1) FYROM referendum results
Macedonian Prime Minister Zoran Zaev has pledged to move forward with the ratification process to change the country’s name to the "Republic of North Macedonia," although his coalition acknowledged the referendum failed to secure the 50% turnout needed to make it legally valid.
Results from 97% of polling stations showed 91.4% approval for the deal, with 36% of registered voters casting ballots according to the Associated Press.
Zaev says he is determined to take FYROM into the European Union and NATO. After the polls closed, the prime minister called the referendum "a success for democracy."
2) Indonesia death toll soars above 800, disaster agency confirms
At least 844 people have been killed after a 7.5-magnitude earthquake and subsequent tsunami rocked the Indonesian island of Sulawesi on Friday, the country's disaster agency confirmed Sunday.
They added that the affected area is much larger than previously thought.
There are also fears the death toll could rise to the "thousands" as contact is restored with remote areas where communications were downed, Vice President Jusuf Kalla has said.
Rescue teams on Sunday were struggling to reach communities in affected parts of the island.
3) Canada, US reach new trade deal
The US and Canada reach new trade deal on Sunday to keep alive a three-country trade alliance with Mexico and prevent a disruptive break-up. In a joint statement, the two nations said the new United States-Mexico-Canada Agreement (USMCA) would "result in freer markets, fairer trade and robust economic growth in our region".
4) Swedish court sentences Frenchman at centre of Nobel scandal to two years in prison for rape
A Swedish court has sentenced Jean-Claude Arnault to two years in prison for rape. Arnault is at the centre of a scandal that has rocked the body that awards the Nobel literature prize. The 72-year-old was found guilty of two counts of rape against a woman dating back to 2011, said the court on Monday. Arnault, who is a major cultural figure in Sweden, is married to a former member of the Swedish Academy — in charge of awarding the prize.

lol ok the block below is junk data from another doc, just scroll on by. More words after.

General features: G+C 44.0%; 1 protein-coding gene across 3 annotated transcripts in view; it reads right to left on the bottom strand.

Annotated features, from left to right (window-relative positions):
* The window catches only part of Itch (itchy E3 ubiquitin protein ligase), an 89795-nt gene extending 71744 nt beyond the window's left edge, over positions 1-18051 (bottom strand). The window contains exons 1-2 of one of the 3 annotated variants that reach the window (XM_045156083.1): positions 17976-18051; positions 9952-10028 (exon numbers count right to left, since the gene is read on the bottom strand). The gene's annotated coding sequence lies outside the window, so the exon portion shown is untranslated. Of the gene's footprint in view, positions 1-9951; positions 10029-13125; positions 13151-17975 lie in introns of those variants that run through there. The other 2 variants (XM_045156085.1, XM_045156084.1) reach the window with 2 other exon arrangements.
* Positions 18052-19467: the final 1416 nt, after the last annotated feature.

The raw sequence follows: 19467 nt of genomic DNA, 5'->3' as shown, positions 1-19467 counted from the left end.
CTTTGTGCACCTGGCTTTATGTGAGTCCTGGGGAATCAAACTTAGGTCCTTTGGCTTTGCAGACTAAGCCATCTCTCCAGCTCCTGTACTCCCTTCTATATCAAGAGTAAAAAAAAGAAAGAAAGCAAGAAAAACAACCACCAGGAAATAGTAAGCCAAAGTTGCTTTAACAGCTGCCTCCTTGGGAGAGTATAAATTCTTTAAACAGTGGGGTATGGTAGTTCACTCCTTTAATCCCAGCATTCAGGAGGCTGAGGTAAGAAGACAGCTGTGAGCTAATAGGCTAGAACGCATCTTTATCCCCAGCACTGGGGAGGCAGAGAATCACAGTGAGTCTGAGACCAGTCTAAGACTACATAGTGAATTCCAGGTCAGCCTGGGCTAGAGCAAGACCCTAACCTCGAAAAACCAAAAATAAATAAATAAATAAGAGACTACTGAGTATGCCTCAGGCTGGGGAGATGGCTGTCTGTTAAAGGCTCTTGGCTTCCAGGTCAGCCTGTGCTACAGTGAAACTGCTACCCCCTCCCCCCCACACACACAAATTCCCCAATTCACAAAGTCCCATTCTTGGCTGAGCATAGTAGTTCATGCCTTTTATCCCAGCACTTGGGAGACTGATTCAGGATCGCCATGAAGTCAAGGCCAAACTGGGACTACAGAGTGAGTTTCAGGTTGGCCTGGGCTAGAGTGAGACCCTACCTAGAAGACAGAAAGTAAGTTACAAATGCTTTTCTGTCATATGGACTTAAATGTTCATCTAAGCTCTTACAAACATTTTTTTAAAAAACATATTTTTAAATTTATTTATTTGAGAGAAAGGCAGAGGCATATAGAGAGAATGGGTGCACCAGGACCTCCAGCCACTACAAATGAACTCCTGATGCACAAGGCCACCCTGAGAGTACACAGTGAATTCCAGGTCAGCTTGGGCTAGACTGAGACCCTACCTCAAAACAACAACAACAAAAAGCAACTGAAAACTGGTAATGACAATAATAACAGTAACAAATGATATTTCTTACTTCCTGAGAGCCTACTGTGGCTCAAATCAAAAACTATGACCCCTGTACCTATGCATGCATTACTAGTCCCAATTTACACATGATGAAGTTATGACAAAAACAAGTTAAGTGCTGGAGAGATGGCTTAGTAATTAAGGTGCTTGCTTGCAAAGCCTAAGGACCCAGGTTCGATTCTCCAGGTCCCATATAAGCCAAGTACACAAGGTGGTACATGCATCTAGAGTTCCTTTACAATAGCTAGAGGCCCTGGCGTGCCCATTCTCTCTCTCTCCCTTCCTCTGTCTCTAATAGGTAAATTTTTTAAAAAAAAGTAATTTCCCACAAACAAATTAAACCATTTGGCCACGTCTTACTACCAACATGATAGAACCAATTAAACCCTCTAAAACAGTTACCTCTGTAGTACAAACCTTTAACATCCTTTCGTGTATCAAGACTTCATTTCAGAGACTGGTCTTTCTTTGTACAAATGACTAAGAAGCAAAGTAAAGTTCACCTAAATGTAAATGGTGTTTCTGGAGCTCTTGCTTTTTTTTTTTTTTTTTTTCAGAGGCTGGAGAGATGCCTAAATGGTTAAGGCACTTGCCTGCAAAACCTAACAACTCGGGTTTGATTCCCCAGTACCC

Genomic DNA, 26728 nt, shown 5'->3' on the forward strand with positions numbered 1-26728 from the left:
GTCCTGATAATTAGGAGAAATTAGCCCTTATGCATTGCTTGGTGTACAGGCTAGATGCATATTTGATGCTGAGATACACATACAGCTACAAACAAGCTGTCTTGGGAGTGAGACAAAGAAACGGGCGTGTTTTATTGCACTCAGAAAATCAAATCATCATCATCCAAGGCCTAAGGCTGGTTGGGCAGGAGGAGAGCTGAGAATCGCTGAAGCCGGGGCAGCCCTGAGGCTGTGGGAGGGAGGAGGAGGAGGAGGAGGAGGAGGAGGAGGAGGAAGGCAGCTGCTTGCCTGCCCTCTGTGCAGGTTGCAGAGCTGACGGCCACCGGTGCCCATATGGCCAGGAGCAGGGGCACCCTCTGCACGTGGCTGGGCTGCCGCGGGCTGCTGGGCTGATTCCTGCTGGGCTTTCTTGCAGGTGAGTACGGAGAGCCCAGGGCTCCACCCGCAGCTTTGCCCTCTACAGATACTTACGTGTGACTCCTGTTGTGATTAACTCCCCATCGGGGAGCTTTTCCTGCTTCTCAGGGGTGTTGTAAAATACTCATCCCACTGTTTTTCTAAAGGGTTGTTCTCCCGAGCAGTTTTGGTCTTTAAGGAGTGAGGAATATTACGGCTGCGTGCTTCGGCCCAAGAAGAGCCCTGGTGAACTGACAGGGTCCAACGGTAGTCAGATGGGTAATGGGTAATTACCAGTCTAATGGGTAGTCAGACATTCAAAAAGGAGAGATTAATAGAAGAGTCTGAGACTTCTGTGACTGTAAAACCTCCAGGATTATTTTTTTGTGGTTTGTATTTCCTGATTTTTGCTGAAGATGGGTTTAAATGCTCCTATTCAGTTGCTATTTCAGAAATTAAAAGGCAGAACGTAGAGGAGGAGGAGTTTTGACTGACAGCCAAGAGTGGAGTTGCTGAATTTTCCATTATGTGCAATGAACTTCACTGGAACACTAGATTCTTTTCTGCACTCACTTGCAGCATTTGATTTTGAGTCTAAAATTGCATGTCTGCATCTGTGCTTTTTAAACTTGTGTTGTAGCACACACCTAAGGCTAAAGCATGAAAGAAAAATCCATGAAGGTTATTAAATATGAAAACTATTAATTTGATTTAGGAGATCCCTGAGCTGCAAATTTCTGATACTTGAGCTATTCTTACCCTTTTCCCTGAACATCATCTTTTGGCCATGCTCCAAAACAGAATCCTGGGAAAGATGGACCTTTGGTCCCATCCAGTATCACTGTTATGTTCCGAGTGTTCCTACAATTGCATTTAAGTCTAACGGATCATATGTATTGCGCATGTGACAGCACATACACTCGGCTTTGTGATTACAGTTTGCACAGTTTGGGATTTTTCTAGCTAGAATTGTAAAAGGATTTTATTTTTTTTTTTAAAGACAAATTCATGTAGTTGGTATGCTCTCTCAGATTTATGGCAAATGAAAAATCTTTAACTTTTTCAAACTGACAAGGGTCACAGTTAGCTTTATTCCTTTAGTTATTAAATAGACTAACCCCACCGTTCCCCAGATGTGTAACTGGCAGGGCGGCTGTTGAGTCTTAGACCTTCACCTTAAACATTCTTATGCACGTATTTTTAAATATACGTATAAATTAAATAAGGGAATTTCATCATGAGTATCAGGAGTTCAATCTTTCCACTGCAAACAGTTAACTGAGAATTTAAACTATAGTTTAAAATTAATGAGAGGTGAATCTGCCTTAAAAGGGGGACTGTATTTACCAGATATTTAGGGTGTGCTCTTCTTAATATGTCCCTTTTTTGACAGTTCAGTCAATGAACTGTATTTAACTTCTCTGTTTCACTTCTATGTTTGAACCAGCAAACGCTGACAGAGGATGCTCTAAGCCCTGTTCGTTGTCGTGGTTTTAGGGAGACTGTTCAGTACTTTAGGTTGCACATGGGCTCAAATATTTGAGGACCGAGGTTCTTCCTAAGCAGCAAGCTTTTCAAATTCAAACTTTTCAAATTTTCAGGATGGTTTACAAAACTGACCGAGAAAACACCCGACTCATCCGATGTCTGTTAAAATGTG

5) Separatists block traffic on Catalonia independence vote anniversary
Activists advocating for Catalonia’s secession from Spain blocked major highways, train lines and avenues across the northeastern region. In Girona, north of Barcelona, hundreds of activists occupied the high-speed railway tracks. Regional police tried to stop more protesters from entering the area of the station. Local media also reported road blockages on the AP-7 highway, the main artery along eastern Catalonia leading to the French border, and in central streets of the cities of Lleida and Barcelona, the regional capital. Six people were arrested on Saturday as pro-independence protesters clashed with riot police.
6) Nobel prize for medicine awarded for cancer research
James Allison and Tasuku Honjo won the 2018 Nobel Prize for Physiology or Medicine for discovering new approaches to fight cancer.
"Allison and Honjo showed how different strategies for inhibiting the brakes on the immune system can be used in the treatment of cancer," the Nobel Assembly at Sweden's Karolinska Institute said, on awarding the prize of nine million Swedish crowns (€870,467).
Both laureates studied proteins that prevent the body and its main immune cells, known as T-cells, from attacking tumour cells effectively.
This is how we covered key developments this morning: